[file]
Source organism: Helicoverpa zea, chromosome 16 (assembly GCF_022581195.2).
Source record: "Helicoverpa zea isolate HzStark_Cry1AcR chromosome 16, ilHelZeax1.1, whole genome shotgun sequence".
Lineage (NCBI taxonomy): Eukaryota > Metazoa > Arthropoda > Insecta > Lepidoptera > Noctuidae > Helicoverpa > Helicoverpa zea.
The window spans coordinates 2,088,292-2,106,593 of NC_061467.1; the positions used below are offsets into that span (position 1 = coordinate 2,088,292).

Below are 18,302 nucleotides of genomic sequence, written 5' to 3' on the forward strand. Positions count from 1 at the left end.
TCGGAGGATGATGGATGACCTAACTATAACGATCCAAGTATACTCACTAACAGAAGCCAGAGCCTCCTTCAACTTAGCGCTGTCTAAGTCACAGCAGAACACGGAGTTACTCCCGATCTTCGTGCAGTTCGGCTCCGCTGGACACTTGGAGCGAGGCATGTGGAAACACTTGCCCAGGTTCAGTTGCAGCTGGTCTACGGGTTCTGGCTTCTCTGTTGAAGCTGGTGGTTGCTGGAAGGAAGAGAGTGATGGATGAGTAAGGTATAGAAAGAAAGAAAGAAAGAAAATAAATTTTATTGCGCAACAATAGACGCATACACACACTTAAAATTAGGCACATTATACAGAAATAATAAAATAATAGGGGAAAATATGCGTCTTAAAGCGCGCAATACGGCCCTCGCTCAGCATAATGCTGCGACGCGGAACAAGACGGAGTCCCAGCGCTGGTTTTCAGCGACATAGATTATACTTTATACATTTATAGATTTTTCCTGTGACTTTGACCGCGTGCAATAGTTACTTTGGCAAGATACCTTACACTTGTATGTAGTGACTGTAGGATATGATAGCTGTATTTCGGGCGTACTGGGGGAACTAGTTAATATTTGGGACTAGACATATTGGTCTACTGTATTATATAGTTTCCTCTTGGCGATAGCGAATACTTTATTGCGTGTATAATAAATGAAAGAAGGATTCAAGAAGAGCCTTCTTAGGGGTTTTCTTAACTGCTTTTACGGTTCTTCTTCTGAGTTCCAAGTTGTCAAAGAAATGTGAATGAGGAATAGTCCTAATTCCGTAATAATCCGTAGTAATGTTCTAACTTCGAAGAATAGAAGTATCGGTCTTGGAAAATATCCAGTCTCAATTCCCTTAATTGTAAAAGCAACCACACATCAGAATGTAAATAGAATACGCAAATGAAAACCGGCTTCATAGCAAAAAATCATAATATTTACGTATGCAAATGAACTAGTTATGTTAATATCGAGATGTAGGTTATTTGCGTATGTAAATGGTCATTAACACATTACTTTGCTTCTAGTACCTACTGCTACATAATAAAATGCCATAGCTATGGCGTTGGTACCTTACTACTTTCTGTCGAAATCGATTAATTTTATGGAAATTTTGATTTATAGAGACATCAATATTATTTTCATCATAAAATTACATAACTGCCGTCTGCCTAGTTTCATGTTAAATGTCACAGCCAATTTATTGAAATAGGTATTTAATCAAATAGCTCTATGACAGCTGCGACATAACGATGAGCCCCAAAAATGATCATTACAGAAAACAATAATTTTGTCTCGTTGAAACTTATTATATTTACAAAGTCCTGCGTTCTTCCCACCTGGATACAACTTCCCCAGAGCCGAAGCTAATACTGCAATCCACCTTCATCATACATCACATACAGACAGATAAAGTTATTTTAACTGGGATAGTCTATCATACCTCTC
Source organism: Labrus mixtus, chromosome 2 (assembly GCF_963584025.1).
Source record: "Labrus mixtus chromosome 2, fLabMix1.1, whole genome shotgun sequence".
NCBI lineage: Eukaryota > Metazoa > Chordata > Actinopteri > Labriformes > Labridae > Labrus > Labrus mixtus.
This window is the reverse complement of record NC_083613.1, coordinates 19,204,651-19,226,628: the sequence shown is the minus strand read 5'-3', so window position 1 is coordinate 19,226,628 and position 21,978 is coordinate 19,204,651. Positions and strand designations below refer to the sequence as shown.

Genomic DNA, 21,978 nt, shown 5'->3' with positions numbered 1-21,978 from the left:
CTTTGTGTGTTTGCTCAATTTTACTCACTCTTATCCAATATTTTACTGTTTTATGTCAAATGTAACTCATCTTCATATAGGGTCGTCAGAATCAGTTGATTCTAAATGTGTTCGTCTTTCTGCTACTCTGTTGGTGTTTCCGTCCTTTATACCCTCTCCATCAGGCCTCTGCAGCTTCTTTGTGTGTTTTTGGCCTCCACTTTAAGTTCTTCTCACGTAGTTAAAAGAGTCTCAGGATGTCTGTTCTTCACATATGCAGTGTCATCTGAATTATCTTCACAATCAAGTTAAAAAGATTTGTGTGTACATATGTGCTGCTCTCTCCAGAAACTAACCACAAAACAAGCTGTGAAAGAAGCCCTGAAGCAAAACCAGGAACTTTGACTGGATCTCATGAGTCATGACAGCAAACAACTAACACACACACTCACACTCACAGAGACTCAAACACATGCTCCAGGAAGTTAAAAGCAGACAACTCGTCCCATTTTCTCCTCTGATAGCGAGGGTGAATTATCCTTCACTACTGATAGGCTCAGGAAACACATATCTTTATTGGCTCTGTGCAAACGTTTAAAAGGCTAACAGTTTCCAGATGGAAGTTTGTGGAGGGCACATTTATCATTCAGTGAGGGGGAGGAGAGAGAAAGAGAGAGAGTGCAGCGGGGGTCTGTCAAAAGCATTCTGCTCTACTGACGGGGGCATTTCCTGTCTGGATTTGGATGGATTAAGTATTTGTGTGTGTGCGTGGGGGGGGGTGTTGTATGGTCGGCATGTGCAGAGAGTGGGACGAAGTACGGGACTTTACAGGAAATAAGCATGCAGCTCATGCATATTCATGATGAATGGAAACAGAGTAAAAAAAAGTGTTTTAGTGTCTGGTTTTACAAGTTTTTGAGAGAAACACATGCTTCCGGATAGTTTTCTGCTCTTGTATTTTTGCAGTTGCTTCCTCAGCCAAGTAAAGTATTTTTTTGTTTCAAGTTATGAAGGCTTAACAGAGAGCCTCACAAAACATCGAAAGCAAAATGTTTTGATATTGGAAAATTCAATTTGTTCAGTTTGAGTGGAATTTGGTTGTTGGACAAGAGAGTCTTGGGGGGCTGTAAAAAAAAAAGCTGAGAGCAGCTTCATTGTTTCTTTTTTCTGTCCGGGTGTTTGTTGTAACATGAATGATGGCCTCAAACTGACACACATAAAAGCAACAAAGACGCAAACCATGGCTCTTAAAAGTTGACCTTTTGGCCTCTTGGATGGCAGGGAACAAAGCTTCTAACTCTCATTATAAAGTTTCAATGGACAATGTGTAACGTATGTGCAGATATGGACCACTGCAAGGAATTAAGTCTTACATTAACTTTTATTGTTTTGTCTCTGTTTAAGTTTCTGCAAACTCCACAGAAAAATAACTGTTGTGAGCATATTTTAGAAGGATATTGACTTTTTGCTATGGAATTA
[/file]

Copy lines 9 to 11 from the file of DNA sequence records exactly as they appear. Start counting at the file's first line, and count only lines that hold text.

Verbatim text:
NCBI lineage: Eukaryota > Metazoa > Chordata > Actinopteri > Labriformes > Labridae > Labrus > Labrus mixtus.
This window is the reverse complement of record NC_083613.1, coordinates 19,204,651-19,226,628: the sequence shown is the minus strand read 5'-3', so window position 1 is coordinate 19,226,628 and position 21,978 is coordinate 19,204,651. Positions and strand designations below refer to the sequence as shown.

Genomic DNA, 21,978 nt, shown 5'->3' with positions numbered 1-21,978 from the left: